Neslihan Zabcı

Maltepe University

Dr. Neslihan Zabcı is a Clinical Psychologist and psychoanalyst. She completed her bachelor’s degree in Psychological Counseling and Guidance at Boğaziçi University and her master’s degree in Clinical Psychology at Istanbul University Clinical Psychology Department with a thesis on hyperactivity. Neslihan Zabcı, who received a double doctorate in Istanbul University Clinical Psychology and Paris Descartes- Sorbonne University Clinical Psychology, Psychopathology and Psychoanalysis, received a high honors degree with a PhD thesis study in France. She is a member of the International Psychoanalysis Association and Istanbul Psychoanalysis Association, a founding member of the Istanbul Child and Adolescent Psychoanalytic Psychotherapy Association, a member of the European and International Universities Research Society, a founding member and educator of the Rorschach and Projective Tests Association. Neslihan Zabcı, who is a Child and Adolescent Psychotherapist of the European Federation, is currently a faculty member at Maltepe University Psychology Department.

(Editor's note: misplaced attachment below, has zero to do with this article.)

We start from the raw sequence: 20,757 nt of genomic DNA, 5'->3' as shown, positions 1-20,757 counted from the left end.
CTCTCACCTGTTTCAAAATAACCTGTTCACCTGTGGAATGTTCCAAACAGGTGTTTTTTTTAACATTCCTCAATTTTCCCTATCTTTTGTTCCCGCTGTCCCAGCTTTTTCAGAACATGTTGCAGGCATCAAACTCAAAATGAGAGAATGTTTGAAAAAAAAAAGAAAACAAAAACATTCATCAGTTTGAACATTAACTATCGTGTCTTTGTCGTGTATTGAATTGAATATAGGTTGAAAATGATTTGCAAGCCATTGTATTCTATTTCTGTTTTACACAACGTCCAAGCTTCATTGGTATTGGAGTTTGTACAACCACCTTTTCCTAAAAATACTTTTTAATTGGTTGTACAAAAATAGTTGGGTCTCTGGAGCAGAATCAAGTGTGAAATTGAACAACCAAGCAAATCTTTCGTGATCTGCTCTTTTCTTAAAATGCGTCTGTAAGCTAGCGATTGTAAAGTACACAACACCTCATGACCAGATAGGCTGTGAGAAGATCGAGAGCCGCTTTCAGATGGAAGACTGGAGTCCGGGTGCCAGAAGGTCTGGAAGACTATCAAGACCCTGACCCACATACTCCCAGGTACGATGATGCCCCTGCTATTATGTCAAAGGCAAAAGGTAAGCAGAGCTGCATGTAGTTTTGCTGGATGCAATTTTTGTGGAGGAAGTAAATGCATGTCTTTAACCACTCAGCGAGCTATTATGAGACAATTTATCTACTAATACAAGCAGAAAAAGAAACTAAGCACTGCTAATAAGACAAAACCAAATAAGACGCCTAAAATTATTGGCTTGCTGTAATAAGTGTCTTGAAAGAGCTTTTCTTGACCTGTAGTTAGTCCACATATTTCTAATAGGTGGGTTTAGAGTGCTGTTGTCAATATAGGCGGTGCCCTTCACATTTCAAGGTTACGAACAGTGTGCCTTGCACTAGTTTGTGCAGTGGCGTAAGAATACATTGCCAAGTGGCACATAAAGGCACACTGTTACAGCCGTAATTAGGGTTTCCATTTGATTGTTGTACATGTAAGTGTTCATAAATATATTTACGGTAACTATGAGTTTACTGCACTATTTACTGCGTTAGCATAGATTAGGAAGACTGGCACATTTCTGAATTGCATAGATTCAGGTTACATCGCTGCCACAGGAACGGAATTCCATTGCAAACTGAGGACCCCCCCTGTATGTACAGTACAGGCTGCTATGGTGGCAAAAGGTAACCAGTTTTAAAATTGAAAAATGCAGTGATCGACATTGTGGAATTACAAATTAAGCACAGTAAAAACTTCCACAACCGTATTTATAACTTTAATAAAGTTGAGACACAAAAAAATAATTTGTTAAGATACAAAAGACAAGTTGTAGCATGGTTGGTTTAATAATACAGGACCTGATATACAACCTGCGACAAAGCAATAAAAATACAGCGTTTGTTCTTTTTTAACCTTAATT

An aggressive impulse is a rooted impulse that exists existentially in every individual and has constructive functions such as self-protection and individualization. The fate of this impulse and its quality in relations with the other will be shaped in the context of the child’s first object relations. The aggressive impulse, which is dangerously unconscious and cannot be understood by the child, must be connected to the design by another and understood and the means of access to symbolize this impulse by making peace with this impulse which is an inevitable part of the child’s self. Otherwise, the child will be afraid of his own aggressiveness, destructive impulses, which he feels dangerous enough to damage the object, will also trigger concerns of self-harm. That is why these destructive impulses, which cannot be tolerated inside, must be thrown out: often such a dynamic lies at the source of the aggressive actions frequently observed in the children’s clinic and is essentially a call for help. In this study, various psychological factors that cause intensity of aggressive impulses and difficulty of control, and important clinical situations in the axis of parent-child triangle will be discussed.